Their librarian was Wenceslas Brezan, who has left a valuable work on the annals of the Rosenberg family.
In 1356 Louvain was the scene of the famous Joyeuse Entree of Wenceslas which represented the principal charter of Brabant.
In 1356 Duke Wenceslas confirmed this charter and also the Golden Bull of the emperor Charles IV.
In 1357 Wenceslas, ordered a new wall embracing a greater area than the earlier one to be constructed round Brussels, and this was practically intact until after the Belgian revolution in 1830-1831.
The war of succession lasted till 1379, and ended in William's favour, the emperor Wenceslas (Wenzel) recognizing him as duke four years later.
Wenceslas, surnamed the Holy, who in 935 was murdered by his brother Boleslav, and who was afterwards canonized by the Church of Rome.
As Wenceslas had been an ally of Germany, his murder resulted in a war with that country, in which, as far as we can judge by the scanty records of the time, Boleslav, the brother and successor of Wenceslas, was on the whole successful.
Ottakar's son, Wenceslas II., was only seven years of age at the death of his father, and Otto of Brandenburg, a nephew of Ottakar, for a time governed Bohemia as guardian of _ the young sovereign.
The country was at last pacified through the intervention of Rudolph of Habsburg, and at the age of twelve Wenceslas became nominal ruler of the country.
Wenceslas, though only nineteen years of age, henceforth governed Bohemia himself, and his short reign was a period of great happiness for the country.
Poland also accepted the rule of Wenceslas and the Hungarian crown was offered to him.
Towards the end of his reign Wenceslas became involved in war with Albert, archduke of Austria, afterwards king of the Romans.
While preparing to invade Austria Wenceslas died suddenly (1305).
His son and successor, Wenceslas III., was then only sixteen years of age, and he only ruled over Bohemia for one year.
Though the Habsburg princes at this period already claimed a hereditary right to the Bohemian throne, the Bohemians determined to maintain their right of electing their sovereign, and they chose Henry, duke of Carinthia, who had married a daughter of King Wenceslas II.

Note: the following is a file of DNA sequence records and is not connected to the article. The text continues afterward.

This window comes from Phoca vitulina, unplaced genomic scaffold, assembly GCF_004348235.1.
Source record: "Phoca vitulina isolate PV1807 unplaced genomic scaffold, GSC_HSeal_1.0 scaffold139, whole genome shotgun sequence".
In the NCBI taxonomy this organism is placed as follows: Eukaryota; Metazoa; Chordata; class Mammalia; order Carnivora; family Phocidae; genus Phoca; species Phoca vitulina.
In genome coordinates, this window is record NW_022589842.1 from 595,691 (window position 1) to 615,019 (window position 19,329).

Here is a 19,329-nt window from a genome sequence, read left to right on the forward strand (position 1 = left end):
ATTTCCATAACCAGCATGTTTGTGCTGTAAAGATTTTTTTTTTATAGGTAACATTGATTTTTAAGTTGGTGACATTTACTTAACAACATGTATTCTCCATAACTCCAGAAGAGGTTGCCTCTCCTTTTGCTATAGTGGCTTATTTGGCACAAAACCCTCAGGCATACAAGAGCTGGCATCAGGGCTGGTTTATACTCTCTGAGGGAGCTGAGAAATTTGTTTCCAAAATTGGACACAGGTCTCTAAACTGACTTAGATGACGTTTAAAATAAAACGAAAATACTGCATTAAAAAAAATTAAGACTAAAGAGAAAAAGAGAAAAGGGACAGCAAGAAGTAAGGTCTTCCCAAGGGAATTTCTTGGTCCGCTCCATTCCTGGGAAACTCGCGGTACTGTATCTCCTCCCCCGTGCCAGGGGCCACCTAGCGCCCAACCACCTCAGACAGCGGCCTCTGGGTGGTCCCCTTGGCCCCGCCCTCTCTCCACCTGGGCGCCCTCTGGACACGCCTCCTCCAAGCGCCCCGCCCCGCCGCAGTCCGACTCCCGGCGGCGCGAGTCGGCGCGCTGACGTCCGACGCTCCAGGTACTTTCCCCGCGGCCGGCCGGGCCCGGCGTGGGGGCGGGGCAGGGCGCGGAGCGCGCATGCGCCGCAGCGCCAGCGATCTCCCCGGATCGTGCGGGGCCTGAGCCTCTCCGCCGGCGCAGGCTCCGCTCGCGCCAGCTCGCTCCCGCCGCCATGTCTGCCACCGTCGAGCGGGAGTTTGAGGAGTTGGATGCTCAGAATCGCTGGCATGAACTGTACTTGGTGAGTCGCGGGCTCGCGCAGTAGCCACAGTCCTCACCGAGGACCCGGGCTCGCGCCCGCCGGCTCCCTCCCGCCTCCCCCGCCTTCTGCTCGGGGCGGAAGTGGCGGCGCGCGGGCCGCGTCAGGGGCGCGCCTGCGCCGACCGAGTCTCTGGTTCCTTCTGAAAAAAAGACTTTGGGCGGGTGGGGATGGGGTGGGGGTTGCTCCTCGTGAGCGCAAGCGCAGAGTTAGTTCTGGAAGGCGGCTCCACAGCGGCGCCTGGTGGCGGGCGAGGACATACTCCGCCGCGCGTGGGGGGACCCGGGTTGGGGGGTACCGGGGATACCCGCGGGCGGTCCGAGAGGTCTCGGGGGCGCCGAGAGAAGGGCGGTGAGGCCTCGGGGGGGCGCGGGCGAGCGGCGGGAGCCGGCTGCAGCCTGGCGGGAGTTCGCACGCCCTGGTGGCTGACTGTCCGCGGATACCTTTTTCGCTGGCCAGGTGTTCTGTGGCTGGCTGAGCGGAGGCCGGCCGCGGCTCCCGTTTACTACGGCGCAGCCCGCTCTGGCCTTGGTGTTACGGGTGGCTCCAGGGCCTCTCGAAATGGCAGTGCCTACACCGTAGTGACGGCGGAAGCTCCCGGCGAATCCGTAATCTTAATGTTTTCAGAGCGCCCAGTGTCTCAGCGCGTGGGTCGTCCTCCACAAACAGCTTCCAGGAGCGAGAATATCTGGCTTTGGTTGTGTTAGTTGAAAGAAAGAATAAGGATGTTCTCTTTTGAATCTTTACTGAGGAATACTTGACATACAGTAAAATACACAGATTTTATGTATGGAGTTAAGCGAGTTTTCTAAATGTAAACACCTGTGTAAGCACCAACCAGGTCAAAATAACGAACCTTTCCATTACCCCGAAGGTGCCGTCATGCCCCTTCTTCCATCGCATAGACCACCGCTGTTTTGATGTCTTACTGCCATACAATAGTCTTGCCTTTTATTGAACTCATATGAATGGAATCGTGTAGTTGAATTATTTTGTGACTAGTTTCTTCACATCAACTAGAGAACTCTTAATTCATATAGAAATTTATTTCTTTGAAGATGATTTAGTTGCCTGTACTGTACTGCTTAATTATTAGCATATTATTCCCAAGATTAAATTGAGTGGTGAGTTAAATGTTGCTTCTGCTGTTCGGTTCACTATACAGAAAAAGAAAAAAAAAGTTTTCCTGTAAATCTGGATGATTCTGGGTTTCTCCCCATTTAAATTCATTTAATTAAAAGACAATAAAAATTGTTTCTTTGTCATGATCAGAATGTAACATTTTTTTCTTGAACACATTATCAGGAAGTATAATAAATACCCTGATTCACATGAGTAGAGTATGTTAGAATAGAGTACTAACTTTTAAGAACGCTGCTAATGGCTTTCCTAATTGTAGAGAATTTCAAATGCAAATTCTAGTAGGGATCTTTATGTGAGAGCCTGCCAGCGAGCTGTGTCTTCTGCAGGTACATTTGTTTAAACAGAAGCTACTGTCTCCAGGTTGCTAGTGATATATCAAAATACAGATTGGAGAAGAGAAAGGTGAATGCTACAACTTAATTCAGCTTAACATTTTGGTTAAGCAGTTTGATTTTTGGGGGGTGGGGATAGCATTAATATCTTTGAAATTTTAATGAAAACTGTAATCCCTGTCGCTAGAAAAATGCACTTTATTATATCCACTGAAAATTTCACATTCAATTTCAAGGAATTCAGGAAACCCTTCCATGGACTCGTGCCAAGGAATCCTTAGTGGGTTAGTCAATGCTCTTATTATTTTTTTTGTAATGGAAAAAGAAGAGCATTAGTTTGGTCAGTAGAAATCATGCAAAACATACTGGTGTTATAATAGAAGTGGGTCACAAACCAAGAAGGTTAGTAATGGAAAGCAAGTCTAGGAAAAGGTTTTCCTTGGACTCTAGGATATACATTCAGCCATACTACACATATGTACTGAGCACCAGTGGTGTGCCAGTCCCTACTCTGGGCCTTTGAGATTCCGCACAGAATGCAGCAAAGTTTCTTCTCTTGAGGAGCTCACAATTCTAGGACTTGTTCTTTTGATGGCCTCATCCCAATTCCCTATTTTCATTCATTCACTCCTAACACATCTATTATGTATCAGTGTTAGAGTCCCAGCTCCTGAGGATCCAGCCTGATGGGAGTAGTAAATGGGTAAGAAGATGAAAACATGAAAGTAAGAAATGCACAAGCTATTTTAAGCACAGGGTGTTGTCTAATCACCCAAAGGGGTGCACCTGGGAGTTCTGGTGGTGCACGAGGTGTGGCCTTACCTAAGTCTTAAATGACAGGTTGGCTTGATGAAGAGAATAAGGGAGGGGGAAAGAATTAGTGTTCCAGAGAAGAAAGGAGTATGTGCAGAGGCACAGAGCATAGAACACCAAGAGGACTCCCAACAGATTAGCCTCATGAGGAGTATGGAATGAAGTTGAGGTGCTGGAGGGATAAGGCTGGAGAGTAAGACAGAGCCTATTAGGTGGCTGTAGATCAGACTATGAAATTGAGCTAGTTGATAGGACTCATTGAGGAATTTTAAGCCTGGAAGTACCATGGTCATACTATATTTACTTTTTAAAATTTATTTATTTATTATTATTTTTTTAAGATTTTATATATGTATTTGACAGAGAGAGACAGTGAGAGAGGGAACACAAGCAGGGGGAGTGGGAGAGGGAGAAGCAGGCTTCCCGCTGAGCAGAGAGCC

Though King John, by his marriage to the princess Elizabeth, a daughter of Wenceslas II., became more closely connected with Bohemia, he does not appear to have felt much interest in that country.
Charles was succeeded by his son Wenceslas, who was then seventeen years of age.
During the earlier part of the reign of Wenceslas a continual struggle took place between the king and the powerful Bohemian nobles, who indeed twice imprisoned their sovereign.
Wenceslas also became involved in a dispute with the archbishop, which resulted in the death of the famous John of Nepomuk.
The later part of the reign of Wenceslas is a record of incipient religious conflict.
Wenceslas on the occasion of these disputes displayed the weakness and irresolution that always characterized him, but Queen Sophia openly favoured the cause of Huss, who for some time was her confessor.
The members of the confederacy attempted, though unsuccessfully, to induce King Wenceslas to become their leader.
After the closing of the council in 1418, Sigismund, who - Wenceslas being childless - was heir to the Bohemian throne, sent a letter to his brother, which was practically a manifesto addressed to the Bohemian people.
Wenceslas maintained the vacillating attitude that was characteristic of his whole reign, though Queen Sophia still extended her protection to the reformers.
Intimidated by his brother, Wenceslas now attempted to stem the current of religious enthusiasm.
Wenceslas decreed that they should be reinstated, and it was only after some hesitation that he even permitted that religious services according to the Utraquist doctrine should be held in three of the churches of Prague.
On receiving the news of these riots King Wenceslas was immediately seized by an attack of apoplexy; a second fit on the 16th of August ended his life.
At a meeting of the estates in 1517 known as the diet of St Wenceslas - as the members first assembled on the 28th of September, the anniversary of that saint - they came to terms and settled the questions which had been the causes of discord.
The two last kings had mainly resided in Hungary, and in spite of the temporary agreement obtained at the diet of St Wenceslas, the Bohemians had not succeeded in establishing a strong indigenous government which might have taken the place of the absentee monarchs.
On the following day, Thurn, Wenceslas of Ruppa, Ulrich of Kinsky, and other members of the more advanced party held a secret meeting, at which it was decided to put to death the most influential of Matthias's councillors.
Of these far the best-known is Wenceslas Hajek of Libocan.
One of the historians of the brotherhood, Wenceslas Bfezan, wrote a History of the House of Rosenberg, of which only the biographies of William and Peter of Rosenberg have been preserved.
Wenceslas Tomek (1818-1905) left many historical works, of which his Dejepis miesta Prahy (history of the town of Prague) is the most important.
Their appeal met with a response in a great part of Italy, France, Navarre, Portugal and England, and in Germany in the states subject to Wenceslas king of the Romans, the electors of Cologne and Mainz, the margrave of Brandenburg, &c. For a time the number of the fathers exceeded five hundred.